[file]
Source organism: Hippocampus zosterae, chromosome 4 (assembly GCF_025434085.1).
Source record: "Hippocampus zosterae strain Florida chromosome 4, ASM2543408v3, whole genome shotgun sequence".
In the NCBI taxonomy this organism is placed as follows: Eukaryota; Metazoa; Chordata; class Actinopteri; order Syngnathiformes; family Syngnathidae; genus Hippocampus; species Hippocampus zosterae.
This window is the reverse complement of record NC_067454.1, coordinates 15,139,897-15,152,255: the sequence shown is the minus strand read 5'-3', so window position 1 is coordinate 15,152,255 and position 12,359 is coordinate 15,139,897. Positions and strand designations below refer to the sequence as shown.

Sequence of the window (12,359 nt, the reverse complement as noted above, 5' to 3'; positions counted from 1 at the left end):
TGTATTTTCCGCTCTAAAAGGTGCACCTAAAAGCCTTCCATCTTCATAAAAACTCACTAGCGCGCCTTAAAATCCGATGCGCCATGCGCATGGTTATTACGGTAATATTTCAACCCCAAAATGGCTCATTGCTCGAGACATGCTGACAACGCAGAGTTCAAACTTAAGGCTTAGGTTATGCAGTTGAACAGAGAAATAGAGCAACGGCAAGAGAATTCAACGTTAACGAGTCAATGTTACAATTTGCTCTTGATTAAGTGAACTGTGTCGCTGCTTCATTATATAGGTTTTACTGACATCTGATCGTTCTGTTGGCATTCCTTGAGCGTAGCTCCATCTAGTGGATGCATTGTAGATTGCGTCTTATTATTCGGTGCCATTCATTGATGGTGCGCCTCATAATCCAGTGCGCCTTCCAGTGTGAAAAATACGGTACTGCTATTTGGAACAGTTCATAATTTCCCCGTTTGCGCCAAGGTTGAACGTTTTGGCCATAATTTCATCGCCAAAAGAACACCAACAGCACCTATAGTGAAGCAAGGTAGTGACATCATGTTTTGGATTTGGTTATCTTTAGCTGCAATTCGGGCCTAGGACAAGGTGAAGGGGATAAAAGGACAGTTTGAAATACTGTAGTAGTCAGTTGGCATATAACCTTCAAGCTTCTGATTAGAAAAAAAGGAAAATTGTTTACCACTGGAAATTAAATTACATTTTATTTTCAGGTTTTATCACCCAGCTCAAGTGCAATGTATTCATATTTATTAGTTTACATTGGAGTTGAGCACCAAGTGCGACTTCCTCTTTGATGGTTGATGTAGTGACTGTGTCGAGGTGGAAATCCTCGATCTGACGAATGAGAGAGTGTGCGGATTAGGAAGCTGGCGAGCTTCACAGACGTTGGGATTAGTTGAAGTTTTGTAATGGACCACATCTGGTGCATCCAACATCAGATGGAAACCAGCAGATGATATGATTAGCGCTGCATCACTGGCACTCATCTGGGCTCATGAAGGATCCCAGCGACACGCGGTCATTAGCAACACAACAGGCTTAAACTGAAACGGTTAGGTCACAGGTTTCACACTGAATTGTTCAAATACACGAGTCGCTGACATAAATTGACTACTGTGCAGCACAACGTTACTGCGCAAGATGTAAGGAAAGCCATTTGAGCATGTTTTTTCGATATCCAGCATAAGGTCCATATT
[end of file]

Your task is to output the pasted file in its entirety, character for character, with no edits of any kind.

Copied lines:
Source organism: Hippocampus zosterae, chromosome 4 (assembly GCF_025434085.1).
Source record: "Hippocampus zosterae strain Florida chromosome 4, ASM2543408v3, whole genome shotgun sequence".
In the NCBI taxonomy this organism is placed as follows: Eukaryota; Metazoa; Chordata; class Actinopteri; order Syngnathiformes; family Syngnathidae; genus Hippocampus; species Hippocampus zosterae.
This window is the reverse complement of record NC_067454.1, coordinates 15,139,897-15,152,255: the sequence shown is the minus strand read 5'-3', so window position 1 is coordinate 15,152,255 and position 12,359 is coordinate 15,139,897. Positions and strand designations below refer to the sequence as shown.

Sequence of the window (12,359 nt, the reverse complement as noted above, 5' to 3'; positions counted from 1 at the left end):
TGTATTTTCCGCTCTAAAAGGTGCACCTAAAAGCCTTCCATCTTCATAAAAACTCACTAGCGCGCCTTAAAATCCGATGCGCCATGCGCATGGTTATTACGGTAATATTTCAACCCCAAAATGGCTCATTGCTCGAGACATGCTGACAACGCAGAGTTCAAACTTAAGGCTTAGGTTATGCAGTTGAACAGAGAAATAGAGCAACGGCAAGAGAATTCAACGTTAACGAGTCAATGTTACAATTTGCTCTTGATTAAGTGAACTGTGTCGCTGCTTCATTATATAGGTTTTACTGACATCTGATCGTTCTGTTGGCATTCCTTGAGCGTAGCTCCATCTAGTGGATGCATTGTAGATTGCGTCTTATTATTCGGTGCCATTCATTGATGGTGCGCCTCATAATCCAGTGCGCCTTCCAGTGTGAAAAATACGGTACTGCTATTTGGAACAGTTCATAATTTCCCCGTTTGCGCCAAGGTTGAACGTTTTGGCCATAATTTCATCGCCAAAAGAACACCAACAGCACCTATAGTGAAGCAAGGTAGTGACATCATGTTTTGGATTTGGTTATCTTTAGCTGCAATTCGGGCCTAGGACAAGGTGAAGGGGATAAAAGGACAGTTTGAAATACTGTAGTAGTCAGTTGGCATATAACCTTCAAGCTTCTGATTAGAAAAAAAGGAAAATTGTTTACCACTGGAAATTAAATTACATTTTATTTTCAGGTTTTATCACCCAGCTCAAGTGCAATGTATTCATATTTATTAGTTTACATTGGAGTTGAGCACCAAGTGCGACTTCCTCTTTGATGGTTGATGTAGTGACTGTGTCGAGGTGGAAATCCTCGATCTGACGAATGAGAGAGTGTGCGGATTAGGAAGCTGGCGAGCTTCACAGACGTTGGGATTAGTTGAAGTTTTGTAATGGACCACATCTGGTGCATCCAACATCAGATGGAAACCAGCAGATGATATGATTAGCGCTGCATCACTGGCACTCATCTGGGCTCATGAAGGATCCCAGCGACACGCGGTCATTAGCAACACAACAGGCTTAAACTGAAACGGTTAGGTCACAGGTTTCACACTGAATTGTTCAAATACACGAGTCGCTGACATAAATTGACTACTGTGCAGCACAACGTTACTGCGCAAGATGTAAGGAAAGCCATTTGAGCATGTTTTTTCGATATCCAGCATAAGGTCCATATT